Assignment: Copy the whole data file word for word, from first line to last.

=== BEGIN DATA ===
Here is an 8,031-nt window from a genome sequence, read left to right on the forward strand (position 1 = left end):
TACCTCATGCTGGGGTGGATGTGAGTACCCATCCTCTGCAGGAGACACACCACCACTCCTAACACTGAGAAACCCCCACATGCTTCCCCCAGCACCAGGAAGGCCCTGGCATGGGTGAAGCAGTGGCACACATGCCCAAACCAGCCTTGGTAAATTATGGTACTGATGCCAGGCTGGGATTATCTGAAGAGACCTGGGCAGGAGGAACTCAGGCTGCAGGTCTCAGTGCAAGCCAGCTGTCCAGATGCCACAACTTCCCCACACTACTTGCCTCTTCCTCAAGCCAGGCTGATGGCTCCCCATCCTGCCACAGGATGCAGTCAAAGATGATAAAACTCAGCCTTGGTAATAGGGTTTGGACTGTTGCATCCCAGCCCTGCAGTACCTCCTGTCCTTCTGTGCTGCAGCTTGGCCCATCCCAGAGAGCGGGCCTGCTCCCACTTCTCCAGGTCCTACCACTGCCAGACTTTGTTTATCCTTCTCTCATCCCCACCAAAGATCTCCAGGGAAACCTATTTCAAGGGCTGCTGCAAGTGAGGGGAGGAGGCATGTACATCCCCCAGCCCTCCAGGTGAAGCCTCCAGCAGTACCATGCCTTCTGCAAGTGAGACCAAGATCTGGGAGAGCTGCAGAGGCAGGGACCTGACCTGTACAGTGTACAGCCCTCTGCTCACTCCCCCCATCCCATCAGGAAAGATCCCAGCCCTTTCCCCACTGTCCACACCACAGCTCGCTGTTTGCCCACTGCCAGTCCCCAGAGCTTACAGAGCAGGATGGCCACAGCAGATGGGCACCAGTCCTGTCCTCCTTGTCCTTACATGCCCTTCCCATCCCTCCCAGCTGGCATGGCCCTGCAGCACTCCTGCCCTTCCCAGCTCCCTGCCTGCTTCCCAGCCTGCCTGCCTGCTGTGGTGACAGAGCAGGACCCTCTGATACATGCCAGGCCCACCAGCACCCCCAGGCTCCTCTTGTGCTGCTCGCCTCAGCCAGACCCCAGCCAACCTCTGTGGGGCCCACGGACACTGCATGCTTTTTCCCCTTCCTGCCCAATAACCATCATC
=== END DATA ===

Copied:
Here is an 8,031-nt window from a genome sequence, read left to right on the forward strand (position 1 = left end):
TACCTCATGCTGGGGTGGATGTGAGTACCCATCCTCTGCAGGAGACACACCACCACTCCTAACACTGAGAAACCCCCACATGCTTCCCCCAGCACCAGGAAGGCCCTGGCATGGGTGAAGCAGTGGCACACATGCCCAAACCAGCCTTGGTAAATTATGGTACTGATGCCAGGCTGGGATTATCTGAAGAGACCTGGGCAGGAGGAACTCAGGCTGCAGGTCTCAGTGCAAGCCAGCTGTCCAGATGCCACAACTTCCCCACACTACTTGCCTCTTCCTCAAGCCAGGCTGATGGCTCCCCATCCTGCCACAGGATGCAGTCAAAGATGATAAAACTCAGCCTTGGTAATAGGGTTTGGACTGTTGCATCCCAGCCCTGCAGTACCTCCTGTCCTTCTGTGCTGCAGCTTGGCCCATCCCAGAGAGCGGGCCTGCTCCCACTTCTCCAGGTCCTACCACTGCCAGACTTTGTTTATCCTTCTCTCATCCCCACCAAAGATCTCCAGGGAAACCTATTTCAAGGGCTGCTGCAAGTGAGGGGAGGAGGCATGTACATCCCCCAGCCCTCCAGGTGAAGCCTCCAGCAGTACCATGCCTTCTGCAAGTGAGACCAAGATCTGGGAGAGCTGCAGAGGCAGGGACCTGACCTGTACAGTGTACAGCCCTCTGCTCACTCCCCCCATCCCATCAGGAAAGATCCCAGCCCTTTCCCCACTGTCCACACCACAGCTCGCTGTTTGCCCACTGCCAGTCCCCAGAGCTTACAGAGCAGGATGGCCACAGCAGATGGGCACCAGTCCTGTCCTCCTTGTCCTTACATGCCCTTCCCATCCCTCCCAGCTGGCATGGCCCTGCAGCACTCCTGCCCTTCCCAGCTCCCTGCCTGCTTCCCAGCCTGCCTGCCTGCTGTGGTGACAGAGCAGGACCCTCTGATACATGCCAGGCCCACCAGCACCCCCAGGCTCCTCTTGTGCTGCTCGCCTCAGCCAGACCCCAGCCAACCTCTGTGGGGCCCACGGACACTGCATGCTTTTTCCCCTTCCTGCCCAATAACCATCATC